How often do read a partial and LOVE it, request the full and love that too, but end up not offering representation because your boss didn't like it as much as you did? I know every case is different, but what's a ballpark figure. 1 in 2? 1 in 5? 4 out of 5? Rarely, because you and your boss are mostly on the same page?
I have no idea what the figures would be if I was actually requesting partials and fulls myself, because I don't do that. The boss does that.
Either way, it's irrelevant. My job is not to find material that I like but material that is good and my boss would like. We have different literary tastes, but my tastes are my business and I leave them at the door. My job is to find material for her. There are some books on her list I don't care for at all. They're either not my genre (I don't care for autobiographies of courageous women escaping Iran, having read enough of them to last a lifetime) or my interest (my boss promotes a lot of political books and I have different views than her on certain things). We do have shared interests, but for the most part, the major crossover between us is being able to recognize quality writing.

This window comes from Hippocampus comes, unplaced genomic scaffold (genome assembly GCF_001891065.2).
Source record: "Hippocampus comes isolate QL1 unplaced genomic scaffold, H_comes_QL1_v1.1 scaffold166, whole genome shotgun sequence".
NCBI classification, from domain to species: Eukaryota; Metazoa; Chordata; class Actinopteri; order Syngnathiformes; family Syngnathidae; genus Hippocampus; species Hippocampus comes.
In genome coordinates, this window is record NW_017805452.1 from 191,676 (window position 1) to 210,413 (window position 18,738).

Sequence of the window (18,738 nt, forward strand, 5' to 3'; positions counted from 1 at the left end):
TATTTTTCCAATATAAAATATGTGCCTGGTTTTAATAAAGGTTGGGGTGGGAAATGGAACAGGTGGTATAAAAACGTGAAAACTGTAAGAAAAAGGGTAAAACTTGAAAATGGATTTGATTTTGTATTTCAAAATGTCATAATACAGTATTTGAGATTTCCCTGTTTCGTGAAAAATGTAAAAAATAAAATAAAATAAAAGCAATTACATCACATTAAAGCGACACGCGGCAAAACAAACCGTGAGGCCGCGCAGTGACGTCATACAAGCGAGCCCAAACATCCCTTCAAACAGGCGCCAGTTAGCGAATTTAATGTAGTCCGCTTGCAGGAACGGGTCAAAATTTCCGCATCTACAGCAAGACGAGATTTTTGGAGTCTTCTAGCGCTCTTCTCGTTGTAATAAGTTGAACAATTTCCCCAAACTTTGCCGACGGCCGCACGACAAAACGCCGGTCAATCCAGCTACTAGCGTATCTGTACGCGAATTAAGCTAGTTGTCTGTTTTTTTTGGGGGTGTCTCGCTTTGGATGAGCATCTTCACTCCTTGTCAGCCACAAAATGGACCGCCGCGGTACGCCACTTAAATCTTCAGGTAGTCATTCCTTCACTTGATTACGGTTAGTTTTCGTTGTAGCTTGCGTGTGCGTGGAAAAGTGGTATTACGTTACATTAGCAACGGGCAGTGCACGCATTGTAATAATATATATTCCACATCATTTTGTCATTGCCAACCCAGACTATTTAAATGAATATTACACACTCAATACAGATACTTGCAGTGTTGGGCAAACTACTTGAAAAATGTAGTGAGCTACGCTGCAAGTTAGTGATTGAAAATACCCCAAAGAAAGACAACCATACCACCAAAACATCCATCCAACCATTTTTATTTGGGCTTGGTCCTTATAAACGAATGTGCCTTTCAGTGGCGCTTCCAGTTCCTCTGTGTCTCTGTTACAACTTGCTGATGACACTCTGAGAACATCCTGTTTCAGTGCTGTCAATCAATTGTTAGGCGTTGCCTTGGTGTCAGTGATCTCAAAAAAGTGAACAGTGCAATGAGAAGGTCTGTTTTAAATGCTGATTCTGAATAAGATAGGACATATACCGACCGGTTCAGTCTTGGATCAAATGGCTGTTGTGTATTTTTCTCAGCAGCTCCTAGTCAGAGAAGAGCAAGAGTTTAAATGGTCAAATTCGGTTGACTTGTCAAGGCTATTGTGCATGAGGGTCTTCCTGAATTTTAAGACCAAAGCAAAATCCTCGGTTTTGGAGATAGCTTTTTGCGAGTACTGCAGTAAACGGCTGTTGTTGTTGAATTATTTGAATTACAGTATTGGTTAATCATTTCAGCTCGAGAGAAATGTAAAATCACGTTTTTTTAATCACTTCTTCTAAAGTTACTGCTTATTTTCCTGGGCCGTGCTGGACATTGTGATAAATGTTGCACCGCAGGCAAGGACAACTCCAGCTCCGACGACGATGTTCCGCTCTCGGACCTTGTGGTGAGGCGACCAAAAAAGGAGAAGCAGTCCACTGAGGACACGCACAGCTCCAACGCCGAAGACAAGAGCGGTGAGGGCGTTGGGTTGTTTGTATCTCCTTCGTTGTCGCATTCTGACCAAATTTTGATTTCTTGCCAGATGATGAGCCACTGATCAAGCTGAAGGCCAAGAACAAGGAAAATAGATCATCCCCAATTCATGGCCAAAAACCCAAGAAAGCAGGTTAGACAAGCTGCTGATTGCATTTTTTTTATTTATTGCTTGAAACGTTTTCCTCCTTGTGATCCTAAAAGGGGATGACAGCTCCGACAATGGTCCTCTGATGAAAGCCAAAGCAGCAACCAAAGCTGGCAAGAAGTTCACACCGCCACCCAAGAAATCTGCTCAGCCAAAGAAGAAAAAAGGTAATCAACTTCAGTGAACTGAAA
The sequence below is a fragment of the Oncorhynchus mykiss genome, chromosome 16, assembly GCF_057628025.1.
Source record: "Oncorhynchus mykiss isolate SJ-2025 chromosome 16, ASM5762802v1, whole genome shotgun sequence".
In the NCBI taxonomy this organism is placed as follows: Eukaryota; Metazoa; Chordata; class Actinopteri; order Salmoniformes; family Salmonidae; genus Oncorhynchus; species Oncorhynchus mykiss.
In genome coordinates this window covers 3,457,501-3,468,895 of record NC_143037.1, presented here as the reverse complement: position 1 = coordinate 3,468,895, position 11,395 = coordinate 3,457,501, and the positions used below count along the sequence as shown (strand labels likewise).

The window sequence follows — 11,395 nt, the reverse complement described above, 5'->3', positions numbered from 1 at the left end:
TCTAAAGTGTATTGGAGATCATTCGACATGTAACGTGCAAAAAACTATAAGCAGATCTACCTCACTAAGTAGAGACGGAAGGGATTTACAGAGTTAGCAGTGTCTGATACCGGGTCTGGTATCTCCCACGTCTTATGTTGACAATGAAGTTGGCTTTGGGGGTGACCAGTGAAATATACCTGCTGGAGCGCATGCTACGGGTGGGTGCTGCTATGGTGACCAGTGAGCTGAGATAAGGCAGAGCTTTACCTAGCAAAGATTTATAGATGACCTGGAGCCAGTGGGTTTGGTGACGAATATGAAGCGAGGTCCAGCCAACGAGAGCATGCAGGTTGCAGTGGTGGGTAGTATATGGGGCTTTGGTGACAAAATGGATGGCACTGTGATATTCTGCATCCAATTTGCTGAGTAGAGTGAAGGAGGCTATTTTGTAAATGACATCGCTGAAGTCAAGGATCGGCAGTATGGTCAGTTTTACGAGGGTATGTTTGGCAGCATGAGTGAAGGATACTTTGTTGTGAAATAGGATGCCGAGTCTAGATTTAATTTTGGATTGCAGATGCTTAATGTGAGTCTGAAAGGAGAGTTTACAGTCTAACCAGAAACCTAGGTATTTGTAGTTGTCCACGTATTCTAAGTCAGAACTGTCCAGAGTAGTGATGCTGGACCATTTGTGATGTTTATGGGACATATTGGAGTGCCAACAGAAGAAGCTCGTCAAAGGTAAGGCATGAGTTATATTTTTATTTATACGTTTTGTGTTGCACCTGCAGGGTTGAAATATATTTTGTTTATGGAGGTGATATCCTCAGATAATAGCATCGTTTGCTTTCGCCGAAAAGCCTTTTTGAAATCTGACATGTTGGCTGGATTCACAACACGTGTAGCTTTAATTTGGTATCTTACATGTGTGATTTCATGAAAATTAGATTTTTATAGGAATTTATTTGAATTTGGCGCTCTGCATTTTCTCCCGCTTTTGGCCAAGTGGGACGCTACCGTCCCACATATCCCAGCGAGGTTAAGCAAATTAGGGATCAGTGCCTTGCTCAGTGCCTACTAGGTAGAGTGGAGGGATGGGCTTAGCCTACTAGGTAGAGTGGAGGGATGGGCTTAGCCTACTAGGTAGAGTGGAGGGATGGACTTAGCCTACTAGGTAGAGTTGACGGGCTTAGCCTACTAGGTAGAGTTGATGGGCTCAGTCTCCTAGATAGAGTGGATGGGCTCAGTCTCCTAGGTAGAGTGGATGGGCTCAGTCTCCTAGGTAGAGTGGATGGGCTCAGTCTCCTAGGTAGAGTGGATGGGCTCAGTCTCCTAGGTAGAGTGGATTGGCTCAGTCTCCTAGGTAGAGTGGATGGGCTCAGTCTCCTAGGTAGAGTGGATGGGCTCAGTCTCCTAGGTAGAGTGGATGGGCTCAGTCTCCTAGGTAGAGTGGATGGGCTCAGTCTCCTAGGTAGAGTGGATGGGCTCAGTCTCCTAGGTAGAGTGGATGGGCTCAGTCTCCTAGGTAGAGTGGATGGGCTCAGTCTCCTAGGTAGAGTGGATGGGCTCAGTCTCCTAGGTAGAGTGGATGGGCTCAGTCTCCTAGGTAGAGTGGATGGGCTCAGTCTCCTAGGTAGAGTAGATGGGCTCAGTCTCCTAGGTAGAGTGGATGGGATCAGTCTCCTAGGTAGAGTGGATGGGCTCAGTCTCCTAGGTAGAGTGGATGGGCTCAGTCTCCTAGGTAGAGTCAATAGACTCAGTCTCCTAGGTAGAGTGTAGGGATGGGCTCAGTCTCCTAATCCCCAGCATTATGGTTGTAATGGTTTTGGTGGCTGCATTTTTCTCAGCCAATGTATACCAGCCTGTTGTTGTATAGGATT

Wednesday, November 01, 2006
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Ah, did you just open the door to discussing the distinction between "quality writing" and saleability?
Many people forget that a person doesn't always share the political, cultural, dress or culinary views (tastes, desires, etc...) as their bosses.
I used to work for the our dear Federal Gummint in DC and I did that through six administrations (seven if one week counts). And you can't share their political ambitions, you simply do the job required and do it well.
Miss Rejecter works for her boss and acts on the bosses desires. That's what an assistant does.
AS for sale-ability versus good writing, please Good Writing Trumps All. Even cheap pulp fiction should have good grammer and style. I Want to read proper English when I pick up the trashy, pulpy wallow in the sleeze book to rest my poor brain after days and weeks of studying Proust.
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